Serving our Father God and our Lord and Savior Jesus Christ in Holy Spirit filled ministry since 1997!
The greatest gift of all – the grace of God. Hebrew 12:15 says, “See to it that no one falls short of the grace of God and that no bitter root grows up to cause trouble and defile many.” When we miss grace a bitter root begins to grow. In Hebrew culture a poisonous plant was called a ‘bitter’ plant. In fact, in nature our senses of taste and smell have evolved to alert us to the bitter taste of poisons and the offensive smell of spoiled foods. Our senses are our natural defense mechanisms. They apply a brake that helps us avoid ingesting foods that are harmful.
Our choices of which foods to consume are motivated by more than avoiding the bad, for survival our choices are also motivated by seeking the good. However, not everyone is capable of sensing toxins in food, and not everyone is enthusiastic about consuming foods that are healthy. In fact, one could argue that given the global prevalence of obesity and its co-morbidities, modern society has evolved, to our detriment, to lack an aversion to harmful foods. In fact, we are drawn to them.
Likewise, perhaps a significant percentage of modern society has also lost the ability to detect bitterness within the spirit. With our fast-paced lifestyles we make choices in haste and out of convenience, which allows the consumption of toxins harmful to the mind and body to become commonplace. We repeatedly miss our opportunities to choose grace, and we enable bitter roots to flourish until we are surrounded by toxic weeds. This toxic environments we create not only impact us they also impact our loved ones. Bitterness is contagious.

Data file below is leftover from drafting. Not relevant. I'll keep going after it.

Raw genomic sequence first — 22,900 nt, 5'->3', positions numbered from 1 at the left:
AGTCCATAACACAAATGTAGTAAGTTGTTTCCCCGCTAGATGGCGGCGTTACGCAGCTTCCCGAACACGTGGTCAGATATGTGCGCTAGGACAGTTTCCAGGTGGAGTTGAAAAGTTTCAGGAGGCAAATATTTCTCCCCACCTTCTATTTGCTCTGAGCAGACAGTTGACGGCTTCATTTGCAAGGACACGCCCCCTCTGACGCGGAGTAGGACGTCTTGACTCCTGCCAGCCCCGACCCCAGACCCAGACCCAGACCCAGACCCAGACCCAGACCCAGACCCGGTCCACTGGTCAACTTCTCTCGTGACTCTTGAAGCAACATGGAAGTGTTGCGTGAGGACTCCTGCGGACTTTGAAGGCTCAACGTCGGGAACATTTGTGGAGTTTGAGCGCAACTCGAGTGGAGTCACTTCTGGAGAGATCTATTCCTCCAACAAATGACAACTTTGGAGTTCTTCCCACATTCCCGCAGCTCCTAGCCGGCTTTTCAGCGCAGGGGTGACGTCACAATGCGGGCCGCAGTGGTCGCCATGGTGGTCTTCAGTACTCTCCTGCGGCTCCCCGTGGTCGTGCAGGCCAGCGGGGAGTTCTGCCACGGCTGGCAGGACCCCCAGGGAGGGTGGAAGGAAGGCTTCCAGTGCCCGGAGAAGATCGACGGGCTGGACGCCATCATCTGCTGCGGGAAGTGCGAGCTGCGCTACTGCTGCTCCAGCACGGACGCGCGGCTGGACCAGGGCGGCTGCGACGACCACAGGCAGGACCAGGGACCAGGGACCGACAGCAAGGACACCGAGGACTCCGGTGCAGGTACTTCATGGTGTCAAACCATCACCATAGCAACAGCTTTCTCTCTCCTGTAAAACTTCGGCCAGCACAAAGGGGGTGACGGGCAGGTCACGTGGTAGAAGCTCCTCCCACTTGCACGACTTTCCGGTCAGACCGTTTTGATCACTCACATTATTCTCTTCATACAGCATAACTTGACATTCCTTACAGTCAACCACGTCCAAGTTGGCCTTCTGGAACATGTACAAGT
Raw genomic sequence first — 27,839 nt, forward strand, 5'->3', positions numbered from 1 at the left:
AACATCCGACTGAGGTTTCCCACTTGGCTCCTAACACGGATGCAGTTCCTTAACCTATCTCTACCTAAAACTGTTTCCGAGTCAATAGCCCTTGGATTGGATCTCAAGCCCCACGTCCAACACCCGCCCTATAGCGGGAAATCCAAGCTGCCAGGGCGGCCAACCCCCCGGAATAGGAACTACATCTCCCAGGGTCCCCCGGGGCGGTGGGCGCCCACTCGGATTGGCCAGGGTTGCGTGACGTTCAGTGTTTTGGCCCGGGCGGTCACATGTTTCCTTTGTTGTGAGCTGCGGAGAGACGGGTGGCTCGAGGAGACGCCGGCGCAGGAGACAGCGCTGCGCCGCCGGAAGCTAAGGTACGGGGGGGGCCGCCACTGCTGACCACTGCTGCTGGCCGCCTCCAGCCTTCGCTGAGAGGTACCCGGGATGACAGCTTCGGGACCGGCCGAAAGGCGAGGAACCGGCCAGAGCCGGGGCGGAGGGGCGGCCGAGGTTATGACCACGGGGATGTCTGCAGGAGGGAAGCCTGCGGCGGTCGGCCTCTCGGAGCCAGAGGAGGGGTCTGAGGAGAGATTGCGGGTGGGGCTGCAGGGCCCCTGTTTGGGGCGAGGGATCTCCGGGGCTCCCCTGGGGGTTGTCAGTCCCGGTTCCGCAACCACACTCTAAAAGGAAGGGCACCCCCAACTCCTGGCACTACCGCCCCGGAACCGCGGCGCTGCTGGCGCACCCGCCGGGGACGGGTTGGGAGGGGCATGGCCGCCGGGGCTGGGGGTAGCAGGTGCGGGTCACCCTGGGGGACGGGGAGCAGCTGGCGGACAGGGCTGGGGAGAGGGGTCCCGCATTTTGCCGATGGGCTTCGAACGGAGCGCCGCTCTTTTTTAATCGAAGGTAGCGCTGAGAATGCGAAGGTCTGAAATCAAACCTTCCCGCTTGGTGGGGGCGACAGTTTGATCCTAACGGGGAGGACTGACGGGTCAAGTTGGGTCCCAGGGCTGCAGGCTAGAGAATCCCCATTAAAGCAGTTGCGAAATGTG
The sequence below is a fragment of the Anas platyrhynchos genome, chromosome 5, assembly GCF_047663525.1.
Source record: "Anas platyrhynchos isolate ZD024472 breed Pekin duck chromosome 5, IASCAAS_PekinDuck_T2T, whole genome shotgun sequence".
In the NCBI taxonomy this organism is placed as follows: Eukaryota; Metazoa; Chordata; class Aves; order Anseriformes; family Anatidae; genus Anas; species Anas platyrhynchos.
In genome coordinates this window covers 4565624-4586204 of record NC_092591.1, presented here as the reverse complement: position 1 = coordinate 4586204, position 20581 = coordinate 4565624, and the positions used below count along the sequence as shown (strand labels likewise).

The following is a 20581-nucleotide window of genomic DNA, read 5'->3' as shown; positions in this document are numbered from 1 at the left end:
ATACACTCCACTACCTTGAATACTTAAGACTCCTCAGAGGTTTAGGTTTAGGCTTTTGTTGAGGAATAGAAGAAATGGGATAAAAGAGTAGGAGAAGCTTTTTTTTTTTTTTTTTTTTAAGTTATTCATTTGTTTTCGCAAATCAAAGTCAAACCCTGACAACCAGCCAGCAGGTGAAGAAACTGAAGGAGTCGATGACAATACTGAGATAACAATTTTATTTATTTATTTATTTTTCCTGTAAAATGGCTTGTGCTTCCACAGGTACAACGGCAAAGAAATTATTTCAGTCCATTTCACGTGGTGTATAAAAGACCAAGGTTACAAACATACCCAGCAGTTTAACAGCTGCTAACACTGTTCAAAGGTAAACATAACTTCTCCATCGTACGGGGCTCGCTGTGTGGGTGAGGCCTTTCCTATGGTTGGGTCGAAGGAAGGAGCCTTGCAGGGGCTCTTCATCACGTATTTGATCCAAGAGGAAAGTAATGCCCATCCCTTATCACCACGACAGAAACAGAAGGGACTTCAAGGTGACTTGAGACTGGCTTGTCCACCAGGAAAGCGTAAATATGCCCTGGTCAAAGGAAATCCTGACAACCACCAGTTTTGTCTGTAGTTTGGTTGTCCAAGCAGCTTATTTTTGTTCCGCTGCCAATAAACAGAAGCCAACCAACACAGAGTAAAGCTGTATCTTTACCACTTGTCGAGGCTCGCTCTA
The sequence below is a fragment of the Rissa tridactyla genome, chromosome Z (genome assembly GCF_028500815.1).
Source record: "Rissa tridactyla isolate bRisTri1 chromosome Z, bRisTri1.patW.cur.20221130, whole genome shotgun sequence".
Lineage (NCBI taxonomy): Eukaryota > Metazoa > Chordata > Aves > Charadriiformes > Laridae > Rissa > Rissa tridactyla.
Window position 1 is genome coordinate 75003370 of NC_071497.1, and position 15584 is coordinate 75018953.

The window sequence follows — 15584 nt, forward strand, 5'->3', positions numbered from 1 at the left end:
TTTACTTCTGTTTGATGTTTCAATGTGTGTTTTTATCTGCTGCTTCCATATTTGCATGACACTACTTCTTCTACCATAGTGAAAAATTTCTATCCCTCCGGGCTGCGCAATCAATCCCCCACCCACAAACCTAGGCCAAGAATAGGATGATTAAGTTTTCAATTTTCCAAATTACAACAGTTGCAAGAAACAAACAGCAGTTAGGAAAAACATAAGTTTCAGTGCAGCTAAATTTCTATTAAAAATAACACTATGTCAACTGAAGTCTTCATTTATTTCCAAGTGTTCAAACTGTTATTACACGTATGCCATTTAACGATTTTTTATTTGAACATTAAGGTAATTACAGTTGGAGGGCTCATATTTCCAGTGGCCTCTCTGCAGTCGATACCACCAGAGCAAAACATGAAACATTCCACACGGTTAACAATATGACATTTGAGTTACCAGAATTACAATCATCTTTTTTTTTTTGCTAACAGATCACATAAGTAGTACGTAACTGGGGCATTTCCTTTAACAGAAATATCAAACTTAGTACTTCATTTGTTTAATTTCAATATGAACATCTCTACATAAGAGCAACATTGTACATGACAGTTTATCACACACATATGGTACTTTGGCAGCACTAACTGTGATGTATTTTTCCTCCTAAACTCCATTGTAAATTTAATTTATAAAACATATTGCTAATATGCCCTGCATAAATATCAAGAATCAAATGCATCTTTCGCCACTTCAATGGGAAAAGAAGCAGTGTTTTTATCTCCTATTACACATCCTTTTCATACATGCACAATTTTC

Thankfully, the COVID-19 crisis forced my lifestyle to slow down and allowed me to realize that bitterness had become the lens through which I perceived my life. The crisis gave me an opportunity to see that the choices I had made were creating the toxic environment that overwhelmed me. I was also able to see and receive God’s grace. He reminded me that grace is a gift we not only receive ourselves, but we can share it with others as well.
Galatians 5: 22-23 tells us the kind of fruit the Holy Spirit wants us to consume in our hearts: self-control, love, joy, peace, patience, kindness, goodness, gentleness, and faithfulness. If we keep practicing bitterness, the weeds begin to grow and choke the fruits the Holy Spirit wants to produce in our lives. Consuming these fruits is the grace of God that flows through us, and from us, to others. Grace, like bitterness, is contagious. So with each day I choose to apply the brake to avoid ingesting bitterness within my spirit. Instead, I consume the fruits of the Holy Spirit, and thereby find myself (and my loved ones) surrounded by the grace of God. Thanks be to God.
Dr. Carrie Everett-Grueter is currently planted in Nashville, Tennessee. Dr. Grueter is a Research Professor at Vanderbilt University Medical Center. She is also the mother of two, a wife, a daughter, a sister, a friend, an educator, and a woman of faith. She constantly aspires toward continuous growth by being courageous in vulnerability, curiosity, and connection. It is her prayer that God’s grace teaches and works through her to guide the next generation.